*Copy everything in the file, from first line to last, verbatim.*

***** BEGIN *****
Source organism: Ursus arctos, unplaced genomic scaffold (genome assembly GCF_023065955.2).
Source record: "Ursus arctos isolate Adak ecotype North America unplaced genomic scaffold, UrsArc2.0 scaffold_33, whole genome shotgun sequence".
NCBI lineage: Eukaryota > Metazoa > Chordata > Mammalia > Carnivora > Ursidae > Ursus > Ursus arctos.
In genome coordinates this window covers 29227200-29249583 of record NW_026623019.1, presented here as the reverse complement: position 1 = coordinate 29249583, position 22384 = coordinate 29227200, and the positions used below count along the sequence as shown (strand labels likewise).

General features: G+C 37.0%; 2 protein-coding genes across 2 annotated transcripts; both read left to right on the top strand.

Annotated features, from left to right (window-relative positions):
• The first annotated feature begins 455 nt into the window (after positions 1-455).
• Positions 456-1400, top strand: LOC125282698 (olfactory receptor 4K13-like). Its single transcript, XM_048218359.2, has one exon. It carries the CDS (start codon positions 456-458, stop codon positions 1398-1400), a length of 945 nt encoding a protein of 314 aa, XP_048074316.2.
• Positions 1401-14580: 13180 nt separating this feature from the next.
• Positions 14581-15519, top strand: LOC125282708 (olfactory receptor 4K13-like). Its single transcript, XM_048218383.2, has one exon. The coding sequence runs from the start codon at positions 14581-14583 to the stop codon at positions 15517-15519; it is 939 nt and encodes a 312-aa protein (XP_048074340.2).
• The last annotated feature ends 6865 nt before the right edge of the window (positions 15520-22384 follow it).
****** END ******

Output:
Source organism: Ursus arctos, unplaced genomic scaffold (genome assembly GCF_023065955.2).
Source record: "Ursus arctos isolate Adak ecotype North America unplaced genomic scaffold, UrsArc2.0 scaffold_33, whole genome shotgun sequence".
NCBI lineage: Eukaryota > Metazoa > Chordata > Mammalia > Carnivora > Ursidae > Ursus > Ursus arctos.
In genome coordinates this window covers 29227200-29249583 of record NW_026623019.1, presented here as the reverse complement: position 1 = coordinate 29249583, position 22384 = coordinate 29227200, and the positions used below count along the sequence as shown (strand labels likewise).

General features: G+C 37.0%; 2 protein-coding genes across 2 annotated transcripts; both read left to right on the top strand.

Annotated features, from left to right (window-relative positions):
• The first annotated feature begins 455 nt into the window (after positions 1-455).
• Positions 456-1400, top strand: LOC125282698 (olfactory receptor 4K13-like). Its single transcript, XM_048218359.2, has one exon. It carries the CDS (start codon positions 456-458, stop codon positions 1398-1400), a length of 945 nt encoding a protein of 314 aa, XP_048074316.2.
• Positions 1401-14580: 13180 nt separating this feature from the next.
• Positions 14581-15519, top strand: LOC125282708 (olfactory receptor 4K13-like). Its single transcript, XM_048218383.2, has one exon. The coding sequence runs from the start codon at positions 14581-14583 to the stop codon at positions 15517-15519; it is 939 nt and encodes a 312-aa protein (XP_048074340.2).
• The last annotated feature ends 6865 nt before the right edge of the window (positions 15520-22384 follow it).